Reheating Food at Inappropriate Temperatures

The appropriate temperature to reheat food is at least 165°F (74°C) to destroy bacterial growth. If reheated at an inappropriate temperature, any bacteria present in food will not be completely destroyed. This increases the risk of food poisoning. It is recommended to use a food thermometer to make sure that food has achieved desirable reheating temperatures.

Lack of Stirring for Even Heating

When one does not stir food properly while reheating, some portion of food may become burnt while the rest would be left under-heated. This reduces palatability and promotes microbial growth in food. Constant stirring while reheating helps distribute heat evenly throughout the food, confirming food hygiene.


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When to Discard Reheated Food?

Sometimes bacterial activity can cause contamination in food that undergoes proper reheating. Unusual flavours, odours and texture are signs of discarding the reheated food and it’s best not to eat it. 


The most prominent sign of spoilage is foul and unusual odour which could imply chemical changes in food due to bacterial contamination.


Uncharacteristic or sour flavour of food that is different from its original taste is another sign of food spoilage due to bacterial activity.


If reheated food has become slimy or semi solid in nature, indicating unusual consistency of food, the reheated food must be discarded immediately.

It is best to practise vigilance when examining reheated food before eating it. Carefully identify the signs of food spoilage in terms of foul odour, uncharacteristic flavour and inconsistent texture. Even if reheated under desirable conditions, reheated food can still become inedible due to microbial pollution.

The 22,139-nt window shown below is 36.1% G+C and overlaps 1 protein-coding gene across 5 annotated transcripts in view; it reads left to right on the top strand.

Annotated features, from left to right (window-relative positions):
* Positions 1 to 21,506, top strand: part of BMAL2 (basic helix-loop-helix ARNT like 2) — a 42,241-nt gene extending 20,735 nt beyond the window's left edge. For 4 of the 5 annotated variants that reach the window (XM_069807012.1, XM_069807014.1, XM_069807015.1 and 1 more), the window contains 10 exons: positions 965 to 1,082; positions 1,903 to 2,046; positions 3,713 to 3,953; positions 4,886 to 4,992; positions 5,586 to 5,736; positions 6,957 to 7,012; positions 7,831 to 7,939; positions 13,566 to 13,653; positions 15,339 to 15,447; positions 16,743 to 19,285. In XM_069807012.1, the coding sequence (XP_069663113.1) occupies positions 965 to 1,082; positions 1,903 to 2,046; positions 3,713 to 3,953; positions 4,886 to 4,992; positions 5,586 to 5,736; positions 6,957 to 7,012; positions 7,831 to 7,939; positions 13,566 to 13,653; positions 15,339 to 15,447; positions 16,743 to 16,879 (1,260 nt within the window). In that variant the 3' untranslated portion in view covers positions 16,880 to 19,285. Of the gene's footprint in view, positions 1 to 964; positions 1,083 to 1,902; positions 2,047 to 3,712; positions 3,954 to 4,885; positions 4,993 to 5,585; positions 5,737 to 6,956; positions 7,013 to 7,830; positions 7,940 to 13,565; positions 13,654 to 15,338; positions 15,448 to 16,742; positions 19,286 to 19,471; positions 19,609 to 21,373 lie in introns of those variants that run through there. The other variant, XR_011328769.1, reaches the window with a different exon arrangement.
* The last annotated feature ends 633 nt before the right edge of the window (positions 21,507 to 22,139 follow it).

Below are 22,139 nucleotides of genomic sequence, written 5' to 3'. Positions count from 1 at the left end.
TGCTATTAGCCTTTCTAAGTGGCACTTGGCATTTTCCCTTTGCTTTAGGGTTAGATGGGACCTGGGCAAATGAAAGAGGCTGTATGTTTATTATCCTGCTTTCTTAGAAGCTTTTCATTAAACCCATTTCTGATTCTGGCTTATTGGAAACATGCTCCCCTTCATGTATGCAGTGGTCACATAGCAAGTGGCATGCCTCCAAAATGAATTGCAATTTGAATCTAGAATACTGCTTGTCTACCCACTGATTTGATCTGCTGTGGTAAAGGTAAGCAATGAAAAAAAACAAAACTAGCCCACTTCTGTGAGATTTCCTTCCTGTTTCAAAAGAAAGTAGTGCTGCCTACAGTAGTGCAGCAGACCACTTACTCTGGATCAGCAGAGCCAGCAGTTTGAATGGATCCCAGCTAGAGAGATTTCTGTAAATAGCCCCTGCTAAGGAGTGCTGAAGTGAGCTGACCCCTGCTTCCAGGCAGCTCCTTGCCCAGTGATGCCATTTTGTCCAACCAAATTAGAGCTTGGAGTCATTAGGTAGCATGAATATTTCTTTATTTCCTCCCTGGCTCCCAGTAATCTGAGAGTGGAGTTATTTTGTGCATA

Can You Reheat This Food More Than Once?

Cooked Rice

It is not recommended to reheat rice more than once. Rice must not be stored in the fridge for more than a day. While reheating cooked rice, add a small quantity of water and heat it in a microwave, checking its consistency with a fork. This will prevent rice from becoming dry or lumpy.


Use of a low-temperature oven when reheating chicken maintains its stable water content. To retain the original flavour of the meat, cover it with an aluminium foil to retain moisture.


In a frying pan, reheat the stir-fry chicken using a small amount of oil for 2-5 minutes, with continuous stirring.


Reheating food leftovers more than once can be safe if proper precautions are taken. While it’s best to eat food fresh, reheating can be done safely at the correct reheating and storage temperatures. Using suitable reheating equipment and even heating of food are other measures that allow people to enjoy leftover meals without worrying about food safety.